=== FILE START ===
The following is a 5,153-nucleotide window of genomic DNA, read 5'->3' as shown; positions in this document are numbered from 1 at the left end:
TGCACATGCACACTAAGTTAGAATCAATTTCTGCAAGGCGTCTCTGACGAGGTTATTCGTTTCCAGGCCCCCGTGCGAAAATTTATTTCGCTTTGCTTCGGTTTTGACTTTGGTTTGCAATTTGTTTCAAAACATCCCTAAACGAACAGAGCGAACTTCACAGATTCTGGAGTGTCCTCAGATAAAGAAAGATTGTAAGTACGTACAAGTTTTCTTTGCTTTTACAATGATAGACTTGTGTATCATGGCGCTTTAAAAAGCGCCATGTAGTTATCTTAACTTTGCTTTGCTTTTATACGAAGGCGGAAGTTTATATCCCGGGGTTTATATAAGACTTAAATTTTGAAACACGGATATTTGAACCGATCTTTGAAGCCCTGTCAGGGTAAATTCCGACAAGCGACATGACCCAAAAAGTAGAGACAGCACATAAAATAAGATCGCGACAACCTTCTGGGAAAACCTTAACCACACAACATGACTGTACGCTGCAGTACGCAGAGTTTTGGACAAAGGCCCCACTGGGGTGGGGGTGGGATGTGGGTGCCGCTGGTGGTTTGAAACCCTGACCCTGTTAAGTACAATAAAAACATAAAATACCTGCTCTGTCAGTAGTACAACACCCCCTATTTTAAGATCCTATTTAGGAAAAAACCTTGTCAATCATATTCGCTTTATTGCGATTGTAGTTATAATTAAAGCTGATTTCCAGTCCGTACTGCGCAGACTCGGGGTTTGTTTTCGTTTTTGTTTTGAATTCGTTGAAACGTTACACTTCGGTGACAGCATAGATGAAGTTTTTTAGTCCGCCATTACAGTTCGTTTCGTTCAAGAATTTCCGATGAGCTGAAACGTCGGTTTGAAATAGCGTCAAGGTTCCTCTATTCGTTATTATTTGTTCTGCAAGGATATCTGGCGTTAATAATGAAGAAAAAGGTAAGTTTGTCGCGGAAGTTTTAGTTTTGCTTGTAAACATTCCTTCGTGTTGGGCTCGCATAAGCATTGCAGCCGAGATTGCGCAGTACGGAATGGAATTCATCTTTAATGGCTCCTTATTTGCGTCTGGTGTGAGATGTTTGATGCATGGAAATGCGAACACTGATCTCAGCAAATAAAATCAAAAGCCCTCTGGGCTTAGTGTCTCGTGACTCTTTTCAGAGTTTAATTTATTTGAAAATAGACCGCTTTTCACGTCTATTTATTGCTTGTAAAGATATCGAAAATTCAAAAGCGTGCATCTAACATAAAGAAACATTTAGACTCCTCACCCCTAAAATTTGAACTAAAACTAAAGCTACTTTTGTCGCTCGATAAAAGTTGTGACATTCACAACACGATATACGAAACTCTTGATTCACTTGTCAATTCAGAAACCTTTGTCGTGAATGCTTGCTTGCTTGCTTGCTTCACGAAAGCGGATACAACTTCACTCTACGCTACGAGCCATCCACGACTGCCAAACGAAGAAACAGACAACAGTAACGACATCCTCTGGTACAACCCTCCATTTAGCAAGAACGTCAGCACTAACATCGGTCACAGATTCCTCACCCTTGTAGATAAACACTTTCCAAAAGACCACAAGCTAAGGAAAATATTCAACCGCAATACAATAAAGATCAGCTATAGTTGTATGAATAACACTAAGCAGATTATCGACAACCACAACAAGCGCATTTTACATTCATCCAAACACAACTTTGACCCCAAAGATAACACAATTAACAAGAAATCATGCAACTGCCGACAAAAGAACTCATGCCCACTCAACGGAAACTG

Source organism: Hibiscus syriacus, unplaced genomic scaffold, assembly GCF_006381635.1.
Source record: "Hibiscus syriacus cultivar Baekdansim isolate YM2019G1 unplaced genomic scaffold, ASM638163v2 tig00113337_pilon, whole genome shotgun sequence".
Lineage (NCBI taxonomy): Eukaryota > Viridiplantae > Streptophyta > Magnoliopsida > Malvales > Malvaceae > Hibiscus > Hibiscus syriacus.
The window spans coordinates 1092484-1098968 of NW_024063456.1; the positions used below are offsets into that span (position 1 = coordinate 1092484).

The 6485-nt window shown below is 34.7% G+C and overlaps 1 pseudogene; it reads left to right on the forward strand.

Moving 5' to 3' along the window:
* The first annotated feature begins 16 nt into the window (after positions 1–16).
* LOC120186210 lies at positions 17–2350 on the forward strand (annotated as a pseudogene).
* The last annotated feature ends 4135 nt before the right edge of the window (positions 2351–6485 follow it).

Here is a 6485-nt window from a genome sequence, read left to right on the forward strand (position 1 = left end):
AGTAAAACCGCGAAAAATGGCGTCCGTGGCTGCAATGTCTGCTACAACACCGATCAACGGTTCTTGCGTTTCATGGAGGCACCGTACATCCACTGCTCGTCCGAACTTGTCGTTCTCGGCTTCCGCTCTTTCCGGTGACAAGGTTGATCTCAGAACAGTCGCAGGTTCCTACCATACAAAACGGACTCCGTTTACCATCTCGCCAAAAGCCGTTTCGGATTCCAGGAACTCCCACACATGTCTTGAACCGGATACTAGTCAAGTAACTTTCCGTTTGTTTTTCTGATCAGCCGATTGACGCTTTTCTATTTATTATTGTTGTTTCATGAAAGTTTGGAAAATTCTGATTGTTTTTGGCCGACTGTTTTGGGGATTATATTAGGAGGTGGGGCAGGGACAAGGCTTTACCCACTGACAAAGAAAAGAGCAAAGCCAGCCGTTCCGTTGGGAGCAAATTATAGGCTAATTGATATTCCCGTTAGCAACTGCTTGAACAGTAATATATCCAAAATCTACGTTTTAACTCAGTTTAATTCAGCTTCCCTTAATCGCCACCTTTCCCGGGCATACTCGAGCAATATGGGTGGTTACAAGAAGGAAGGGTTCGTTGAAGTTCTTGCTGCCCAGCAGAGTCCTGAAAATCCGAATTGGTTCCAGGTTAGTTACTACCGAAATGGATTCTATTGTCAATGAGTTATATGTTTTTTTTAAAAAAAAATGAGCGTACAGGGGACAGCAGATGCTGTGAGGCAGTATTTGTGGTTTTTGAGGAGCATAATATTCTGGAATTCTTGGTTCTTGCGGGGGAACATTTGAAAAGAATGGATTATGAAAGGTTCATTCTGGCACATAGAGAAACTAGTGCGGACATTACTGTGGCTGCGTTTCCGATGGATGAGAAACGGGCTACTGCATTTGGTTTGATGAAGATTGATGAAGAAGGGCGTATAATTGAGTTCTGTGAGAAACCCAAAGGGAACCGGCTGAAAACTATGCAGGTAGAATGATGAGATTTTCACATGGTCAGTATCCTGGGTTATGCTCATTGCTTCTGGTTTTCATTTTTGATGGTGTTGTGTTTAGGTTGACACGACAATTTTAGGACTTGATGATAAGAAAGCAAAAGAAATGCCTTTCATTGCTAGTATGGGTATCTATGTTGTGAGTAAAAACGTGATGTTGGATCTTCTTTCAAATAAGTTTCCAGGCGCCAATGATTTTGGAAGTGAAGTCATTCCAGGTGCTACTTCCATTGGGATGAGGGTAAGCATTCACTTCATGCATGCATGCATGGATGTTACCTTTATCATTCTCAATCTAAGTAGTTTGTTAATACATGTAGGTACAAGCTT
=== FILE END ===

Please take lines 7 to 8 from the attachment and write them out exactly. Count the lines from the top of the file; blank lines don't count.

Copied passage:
The 6485-nt window shown below is 34.7% G+C and overlaps 1 pseudogene; it reads left to right on the forward strand.

Moving 5' to 3' along the window: